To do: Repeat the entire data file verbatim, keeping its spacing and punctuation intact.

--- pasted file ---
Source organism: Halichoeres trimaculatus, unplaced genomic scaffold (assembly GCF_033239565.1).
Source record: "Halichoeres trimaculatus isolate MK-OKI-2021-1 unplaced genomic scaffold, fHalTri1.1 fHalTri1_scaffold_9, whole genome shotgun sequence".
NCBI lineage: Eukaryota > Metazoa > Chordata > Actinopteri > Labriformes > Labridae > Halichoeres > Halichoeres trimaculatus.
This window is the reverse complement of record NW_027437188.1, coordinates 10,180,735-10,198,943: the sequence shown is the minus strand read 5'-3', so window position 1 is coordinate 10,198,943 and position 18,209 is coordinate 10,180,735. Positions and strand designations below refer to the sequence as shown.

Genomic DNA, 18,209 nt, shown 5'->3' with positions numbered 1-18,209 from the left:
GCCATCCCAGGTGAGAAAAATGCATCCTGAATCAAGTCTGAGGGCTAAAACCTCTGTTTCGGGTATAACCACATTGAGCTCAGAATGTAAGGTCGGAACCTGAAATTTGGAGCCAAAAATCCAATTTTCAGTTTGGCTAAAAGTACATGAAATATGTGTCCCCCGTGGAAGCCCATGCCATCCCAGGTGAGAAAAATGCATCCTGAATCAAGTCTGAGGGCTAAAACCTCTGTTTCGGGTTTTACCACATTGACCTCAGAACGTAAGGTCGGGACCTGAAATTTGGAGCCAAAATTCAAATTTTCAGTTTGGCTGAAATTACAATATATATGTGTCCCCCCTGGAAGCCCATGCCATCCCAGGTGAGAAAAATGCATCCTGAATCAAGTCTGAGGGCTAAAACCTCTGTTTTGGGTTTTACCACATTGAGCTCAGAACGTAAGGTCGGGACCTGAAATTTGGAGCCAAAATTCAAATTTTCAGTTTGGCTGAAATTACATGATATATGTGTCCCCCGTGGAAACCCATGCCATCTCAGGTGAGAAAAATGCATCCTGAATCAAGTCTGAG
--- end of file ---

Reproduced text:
Source organism: Halichoeres trimaculatus, unplaced genomic scaffold (assembly GCF_033239565.1).
Source record: "Halichoeres trimaculatus isolate MK-OKI-2021-1 unplaced genomic scaffold, fHalTri1.1 fHalTri1_scaffold_9, whole genome shotgun sequence".
NCBI lineage: Eukaryota > Metazoa > Chordata > Actinopteri > Labriformes > Labridae > Halichoeres > Halichoeres trimaculatus.
This window is the reverse complement of record NW_027437188.1, coordinates 10,180,735-10,198,943: the sequence shown is the minus strand read 5'-3', so window position 1 is coordinate 10,198,943 and position 18,209 is coordinate 10,180,735. Positions and strand designations below refer to the sequence as shown.

Genomic DNA, 18,209 nt, shown 5'->3' with positions numbered 1-18,209 from the left:
GCCATCCCAGGTGAGAAAAATGCATCCTGAATCAAGTCTGAGGGCTAAAACCTCTGTTTCGGGTATAACCACATTGAGCTCAGAATGTAAGGTCGGAACCTGAAATTTGGAGCCAAAAATCCAATTTTCAGTTTGGCTAAAAGTACATGAAATATGTGTCCCCCGTGGAAGCCCATGCCATCCCAGGTGAGAAAAATGCATCCTGAATCAAGTCTGAGGGCTAAAACCTCTGTTTCGGGTTTTACCACATTGACCTCAGAACGTAAGGTCGGGACCTGAAATTTGGAGCCAAAATTCAAATTTTCAGTTTGGCTGAAATTACAATATATATGTGTCCCCCCTGGAAGCCCATGCCATCCCAGGTGAGAAAAATGCATCCTGAATCAAGTCTGAGGGCTAAAACCTCTGTTTTGGGTTTTACCACATTGAGCTCAGAACGTAAGGTCGGGACCTGAAATTTGGAGCCAAAATTCAAATTTTCAGTTTGGCTGAAATTACATGATATATGTGTCCCCCGTGGAAACCCATGCCATCTCAGGTGAGAAAAATGCATCCTGAATCAAGTCTGAG